Stretching across the Indian Ocean, with more shades of blue and green than it is possible to imagine, is the Seychelles archipelago, a scattered pattern of 115 islands hosting some of the world's most beautiful beaches. A paradise for those of us who love to snorkel. Each island, different from the others, has it's own story to tell. You'll discover a variety of accommodations, from high-end elegance to lovely Creole guesthouses on the sixteen islands that currently offer places for guests to stay the night.
Mahé is the largest island. Praslin, the second largest, has a reputation for being the original Garden of Eden. There may be no other place on earth as spectacular and breathtaking as the forest here, Vallée de Mai, where incredibly tall coconut palms bear their delicious fruit amid the lush vegetation and the indigenous black parrots fly freely in your view. The beach, as you come out of the glade, is one of the most famous on earth, Anse Lazio. The marine ecosystem under the clear turquoise waters offers snorkelers some of the most vibrant and exciting coral reef exploration anywhere.
The third largest island, La Digue, is a step back in time. If you are looking for a break from our hurried lifestyle, you'll find it on La Digue, where ox carts and bicycles are the main form of transportation. Year round the snorkeling is amazing, the beaches idyllic, and the people some of the friendliest you'll ever meet.
Great Snorkeling Everywhere
Everywhere you look in the Seychelles you'll find great snorkeling. The locals are happy to give directions and it's easy to find masks, snorkels and fins to rent if you don't bring your own. Many excellent snorkeling locations are close to the beach but the very best spots are just off the rocky shorelines.
Rich plankton in the waters surrounding the Seychelles creates a marine life that is incredibly diverse. The rocks are bursting with marine life. You'll swim among tiny shrimps, little gobies and pipefish, groupers, clown fish, putter fish, stingrays, turtles, barracudas, humphead parrotfish to name a few. They are guaranteed to entertain your spirit of adventure as you swim and explore.
The possibility is great that while snorkeling in the Seychelles waters you'll have an encounter with a whale shark. These are the largest fish in the ocean, upwards of 20 tons, with the proportion of a whale. And, even though you know they feed on plankton, not people, your heart will surely race as one approaches, most often with it's mouth wide open. Sometimes they will stop and then 'stand' on their tails.
Never try to ride them because, feeling attacked, they will quickly turn and swim away generating a terrific force in the water. They do enjoy interacting with you if you move slowly and are gentle. You may look one straight in the eyes and will often be granted the privilege of swimming close enough to stroke the top of it's head. The experience is unforgettable. Definitely something to write home about.
Encounters with whale sharks are most common at the St. Anne Marine Park just off the island of Melé where the white sandy beaches lined with palm trees, crystal clear waters, and brightly colored tropical fish swimming among the coral warmly welcome you.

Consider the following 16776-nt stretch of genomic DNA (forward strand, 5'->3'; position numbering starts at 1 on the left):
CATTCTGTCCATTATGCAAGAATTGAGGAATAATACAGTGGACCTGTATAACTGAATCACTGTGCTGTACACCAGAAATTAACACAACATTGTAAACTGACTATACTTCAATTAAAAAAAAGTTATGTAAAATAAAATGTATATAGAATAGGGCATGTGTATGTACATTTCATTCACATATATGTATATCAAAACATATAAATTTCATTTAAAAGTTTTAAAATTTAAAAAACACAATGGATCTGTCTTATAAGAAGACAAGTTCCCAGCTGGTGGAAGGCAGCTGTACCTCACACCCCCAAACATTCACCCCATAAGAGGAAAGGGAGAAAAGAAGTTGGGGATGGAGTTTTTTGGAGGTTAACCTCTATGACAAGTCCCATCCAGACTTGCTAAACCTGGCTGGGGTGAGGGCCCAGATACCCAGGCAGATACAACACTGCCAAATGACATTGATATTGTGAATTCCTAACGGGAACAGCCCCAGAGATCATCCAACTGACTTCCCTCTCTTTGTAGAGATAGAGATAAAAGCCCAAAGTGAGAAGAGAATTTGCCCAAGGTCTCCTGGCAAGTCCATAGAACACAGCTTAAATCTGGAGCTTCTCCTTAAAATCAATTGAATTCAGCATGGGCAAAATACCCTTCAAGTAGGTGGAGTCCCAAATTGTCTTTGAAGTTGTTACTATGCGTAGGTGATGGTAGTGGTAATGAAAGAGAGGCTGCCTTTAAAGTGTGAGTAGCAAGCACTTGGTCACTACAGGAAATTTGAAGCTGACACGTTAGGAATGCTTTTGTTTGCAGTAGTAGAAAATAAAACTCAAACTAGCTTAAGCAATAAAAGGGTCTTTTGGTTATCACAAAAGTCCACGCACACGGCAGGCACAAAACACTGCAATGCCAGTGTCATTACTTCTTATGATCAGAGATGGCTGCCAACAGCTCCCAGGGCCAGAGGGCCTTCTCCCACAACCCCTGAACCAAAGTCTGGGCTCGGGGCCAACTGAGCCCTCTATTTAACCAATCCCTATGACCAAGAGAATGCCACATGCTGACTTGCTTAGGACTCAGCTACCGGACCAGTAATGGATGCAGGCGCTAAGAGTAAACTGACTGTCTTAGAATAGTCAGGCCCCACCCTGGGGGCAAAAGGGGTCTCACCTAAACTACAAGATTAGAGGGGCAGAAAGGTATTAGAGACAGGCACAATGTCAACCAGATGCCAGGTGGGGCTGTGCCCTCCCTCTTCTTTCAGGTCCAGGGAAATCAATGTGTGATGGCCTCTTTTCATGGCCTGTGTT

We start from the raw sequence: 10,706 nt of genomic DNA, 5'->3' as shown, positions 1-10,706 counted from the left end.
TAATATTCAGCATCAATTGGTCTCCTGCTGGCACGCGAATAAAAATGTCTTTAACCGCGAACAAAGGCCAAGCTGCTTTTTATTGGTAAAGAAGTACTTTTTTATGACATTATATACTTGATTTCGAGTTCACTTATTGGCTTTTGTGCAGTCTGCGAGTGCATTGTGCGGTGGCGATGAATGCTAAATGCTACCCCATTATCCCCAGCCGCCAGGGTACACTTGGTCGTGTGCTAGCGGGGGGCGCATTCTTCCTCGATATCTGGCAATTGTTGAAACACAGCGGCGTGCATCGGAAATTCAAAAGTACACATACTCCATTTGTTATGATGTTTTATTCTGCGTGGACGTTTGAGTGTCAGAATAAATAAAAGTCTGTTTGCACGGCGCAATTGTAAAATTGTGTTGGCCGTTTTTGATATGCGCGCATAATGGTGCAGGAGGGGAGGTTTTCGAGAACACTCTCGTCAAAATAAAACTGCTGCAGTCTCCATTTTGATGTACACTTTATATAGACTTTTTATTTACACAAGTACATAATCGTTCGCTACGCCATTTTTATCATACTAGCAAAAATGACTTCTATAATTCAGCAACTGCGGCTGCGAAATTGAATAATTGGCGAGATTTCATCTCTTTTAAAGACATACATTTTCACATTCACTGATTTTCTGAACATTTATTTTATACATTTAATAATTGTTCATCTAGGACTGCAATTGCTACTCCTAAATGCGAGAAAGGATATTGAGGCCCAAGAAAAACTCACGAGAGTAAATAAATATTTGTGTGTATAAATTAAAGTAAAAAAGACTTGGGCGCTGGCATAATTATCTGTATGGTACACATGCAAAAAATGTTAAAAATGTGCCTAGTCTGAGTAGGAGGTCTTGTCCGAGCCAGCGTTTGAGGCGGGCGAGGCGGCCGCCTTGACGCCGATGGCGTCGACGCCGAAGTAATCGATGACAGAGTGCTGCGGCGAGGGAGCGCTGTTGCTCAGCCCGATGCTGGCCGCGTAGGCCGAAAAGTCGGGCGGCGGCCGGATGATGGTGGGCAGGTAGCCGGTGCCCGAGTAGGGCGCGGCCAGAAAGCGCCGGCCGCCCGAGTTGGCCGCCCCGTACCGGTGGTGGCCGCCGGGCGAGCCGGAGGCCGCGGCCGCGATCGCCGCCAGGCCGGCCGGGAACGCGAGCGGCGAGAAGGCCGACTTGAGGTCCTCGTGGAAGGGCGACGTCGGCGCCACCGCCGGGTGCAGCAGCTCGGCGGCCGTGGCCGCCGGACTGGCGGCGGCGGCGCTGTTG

We can relax just about anywhere but we know environment can play a big role when we are intentional about being fully refreshed and revitalized. If you are ready for a great snorkeling vacation in a location that is both serene and rich in cultural diversity, it might be time to start planning a trip to the Seychelles archipelago off the western coast of Africa.
The local people, the Seychellois, are a mixture of Indian, Asian, European, and African descendants. Their languages are French, English, and Creole and, as you can imagine, the cuisine reflects the wonderful mix of these cultures as well.
It wasn't until the early 1700s that people began exploring these islands and it's said that the huge numbers of rare plants, animal and marine species, (over 900 recorded) is the result of so many long years of isolation. We humans can be so invasive and careless in our explorations. We often destroy habitats and environments without any awareness or thought. Coral reefs around the world are still in a state of recovery from our insensitive, 'shopping mall' treatment of them. Our need to collect things and take them home leave the natural environment completely stripped. We are getting better though so we'll celebrate that as we continue educating and encouraging ourselves and fellow explorers to be respectful in our observations.
The Art and Music: Catch the Flavor of the Islands
A place of this extraordinary beauty can't help but inspire some great art and music. I'm a fan of Michael Adams' work, but there are a number of local artists you'll want to discover, many of whom have studios in their homes open to the public. You can purchase their work there or in the local galleries.
The folk musician and guitarist, Patrick Victor has recorded a number of CDs that are great background music for packing snorkels, masks, and fins in preparation for your trip. They call his music Creole pop. Here's a tiny preview of what awaits you on the islands.